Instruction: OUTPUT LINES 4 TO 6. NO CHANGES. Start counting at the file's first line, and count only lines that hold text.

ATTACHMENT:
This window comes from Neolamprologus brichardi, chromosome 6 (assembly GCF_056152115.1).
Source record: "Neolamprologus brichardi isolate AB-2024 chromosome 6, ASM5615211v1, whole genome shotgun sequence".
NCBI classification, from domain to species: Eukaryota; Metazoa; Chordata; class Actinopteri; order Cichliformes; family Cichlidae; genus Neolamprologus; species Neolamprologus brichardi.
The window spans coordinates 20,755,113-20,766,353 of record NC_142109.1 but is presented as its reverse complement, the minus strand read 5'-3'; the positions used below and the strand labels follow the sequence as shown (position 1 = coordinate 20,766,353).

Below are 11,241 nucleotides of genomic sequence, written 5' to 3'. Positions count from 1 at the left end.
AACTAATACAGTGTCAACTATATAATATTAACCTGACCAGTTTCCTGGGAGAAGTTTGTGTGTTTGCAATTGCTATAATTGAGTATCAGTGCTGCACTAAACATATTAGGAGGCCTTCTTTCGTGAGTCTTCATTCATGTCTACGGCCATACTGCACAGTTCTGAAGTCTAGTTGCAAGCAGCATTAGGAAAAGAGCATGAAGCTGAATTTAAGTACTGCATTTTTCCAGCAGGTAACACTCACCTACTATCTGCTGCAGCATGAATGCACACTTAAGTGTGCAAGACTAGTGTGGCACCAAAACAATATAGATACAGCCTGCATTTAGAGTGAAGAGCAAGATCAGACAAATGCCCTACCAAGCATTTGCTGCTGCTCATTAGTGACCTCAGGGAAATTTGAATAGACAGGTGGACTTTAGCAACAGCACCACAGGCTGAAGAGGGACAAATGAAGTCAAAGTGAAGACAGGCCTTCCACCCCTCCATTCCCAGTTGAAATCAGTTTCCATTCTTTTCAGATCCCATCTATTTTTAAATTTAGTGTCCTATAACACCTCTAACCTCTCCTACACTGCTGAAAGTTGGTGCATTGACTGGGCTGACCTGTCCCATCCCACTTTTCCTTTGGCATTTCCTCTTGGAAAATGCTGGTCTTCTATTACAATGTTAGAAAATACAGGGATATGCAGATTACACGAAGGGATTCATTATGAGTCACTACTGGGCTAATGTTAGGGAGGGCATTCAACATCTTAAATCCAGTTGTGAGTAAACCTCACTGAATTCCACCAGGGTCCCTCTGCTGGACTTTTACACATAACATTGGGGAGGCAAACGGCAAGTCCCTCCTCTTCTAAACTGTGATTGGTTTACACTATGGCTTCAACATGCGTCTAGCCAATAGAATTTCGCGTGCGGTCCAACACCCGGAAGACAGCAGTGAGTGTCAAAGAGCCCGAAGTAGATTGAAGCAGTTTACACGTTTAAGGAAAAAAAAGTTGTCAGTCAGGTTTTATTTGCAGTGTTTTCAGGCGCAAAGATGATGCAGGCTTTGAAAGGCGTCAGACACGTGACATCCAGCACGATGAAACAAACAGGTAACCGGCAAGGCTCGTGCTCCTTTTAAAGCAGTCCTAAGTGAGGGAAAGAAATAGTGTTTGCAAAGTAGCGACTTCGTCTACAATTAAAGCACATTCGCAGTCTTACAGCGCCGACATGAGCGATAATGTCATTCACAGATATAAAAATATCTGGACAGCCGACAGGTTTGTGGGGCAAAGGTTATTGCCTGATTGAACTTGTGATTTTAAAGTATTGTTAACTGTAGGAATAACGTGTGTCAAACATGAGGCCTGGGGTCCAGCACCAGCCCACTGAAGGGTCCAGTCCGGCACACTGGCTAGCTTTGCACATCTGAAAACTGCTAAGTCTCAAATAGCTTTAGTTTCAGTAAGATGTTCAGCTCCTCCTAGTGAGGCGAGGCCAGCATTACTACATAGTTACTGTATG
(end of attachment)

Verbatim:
The window spans coordinates 20,755,113-20,766,353 of record NC_142109.1 but is presented as its reverse complement, the minus strand read 5'-3'; the positions used below and the strand labels follow the sequence as shown (position 1 = coordinate 20,766,353).

Below are 11,241 nucleotides of genomic sequence, written 5' to 3'. Positions count from 1 at the left end.
AACTAATACAGTGTCAACTATATAATATTAACCTGACCAGTTTCCTGGGAGAAGTTTGTGTGTTTGCAATTGCTATAATTGAGTATCAGTGCTGCACTAAACATATTAGGAGGCCTTCTTTCGTGAGTCTTCATTCATGTCTACGGCCATACTGCACAGTTCTGAAGTCTAGTTGCAAGCAGCATTAGGAAAAGAGCATGAAGCTGAATTTAAGTACTGCATTTTTCCAGCAGGTAACACTCACCTACTATCTGCTGCAGCATGAATGCACACTTAAGTGTGCAAGACTAGTGTGGCACCAAAACAATATAGATACAGCCTGCATTTAGAGTGAAGAGCAAGATCAGACAAATGCCCTACCAAGCATTTGCTGCTGCTCATTAGTGACCTCAGGGAAATTTGAATAGACAGGTGGACTTTAGCAACAGCACCACAGGCTGAAGAGGGACAAATGAAGTCAAAGTGAAGACAGGCCTTCCACCCCTCCATTCCCAGTTGAAATCAGTTTCCATTCTTTTCAGATCCCATCTATTTTTAAATTTAGTGTCCTATAACACCTCTAACCTCTCCTACACTGCTGAAAGTTGGTGCATTGACTGGGCTGACCTGTCCCATCCCACTTTTCCTTTGGCATTTCCTCTTGGAAAATGCTGGTCTTCTATTACAATGTTAGAAAATACAGGGATATGCAGATTACACGAAGGGATTCATTATGAGTCACTACTGGGCTAATGTTAGGGAGGGCATTCAACATCTTAAATCCAGTTGTGAGTAAACCTCACTGAATTCCACCAGGGTCCCTCTGCTGGACTTTTACACATAACATTGGGGAGGCAAACGGCAAGTCCCTCCTCTTCTAAACTGTGATTGGTTTACACTATGGCTTCAACATGCGTCTAGCCAATAGAATTTCGCGTGCGGTCCAACACCCGGAAGACAGCAGTGAGTGTCAAAGAGCCCGAAGTAGATTGAAGCAGTTTACACGTTTAAGGAAAAAAAAGTTGTCAGTCAGGTTTTATTTGCAGTGTTTTCAGGCGCAAAGATGATGCAGGCTTTGAAAGGCGTCAGACACGTGACATCCAGCACGATGAAACAAACAGGTAACCGGCAAGGCTCGTGCTCCTTTTAAAGCAGTCCTAAGTGAGGGAAAGAAATAGTGTTTGCAAAGTAGCGACTTCGTCTACAATTAAAGCACATTCGCAGTCTTACAGCGCCGACATGAGCGATAATGTCATTCACAGATATAAAAATATCTGGACAGCCGACAGGTTTGTGGGGCAAAGGTTATTGCCTGATTGAACTTGTGATTTTAAAGTATTGTTAACTGTAGGAATAACGTGTGTCAAACATGAGGCCTGGGGTCCAGCACCAGCCCACTGAAGGGTCCAGTCCGGCACACTGGCTAGCTTTGCACATCTGAAAACTGCTAAGTCTCAAATAGCTTTAGTTTCAGTAAGATGTTCAGCTCCTCCTAGTGAGGCGAGGCCAGCATTACTACATAGTTACTGTATG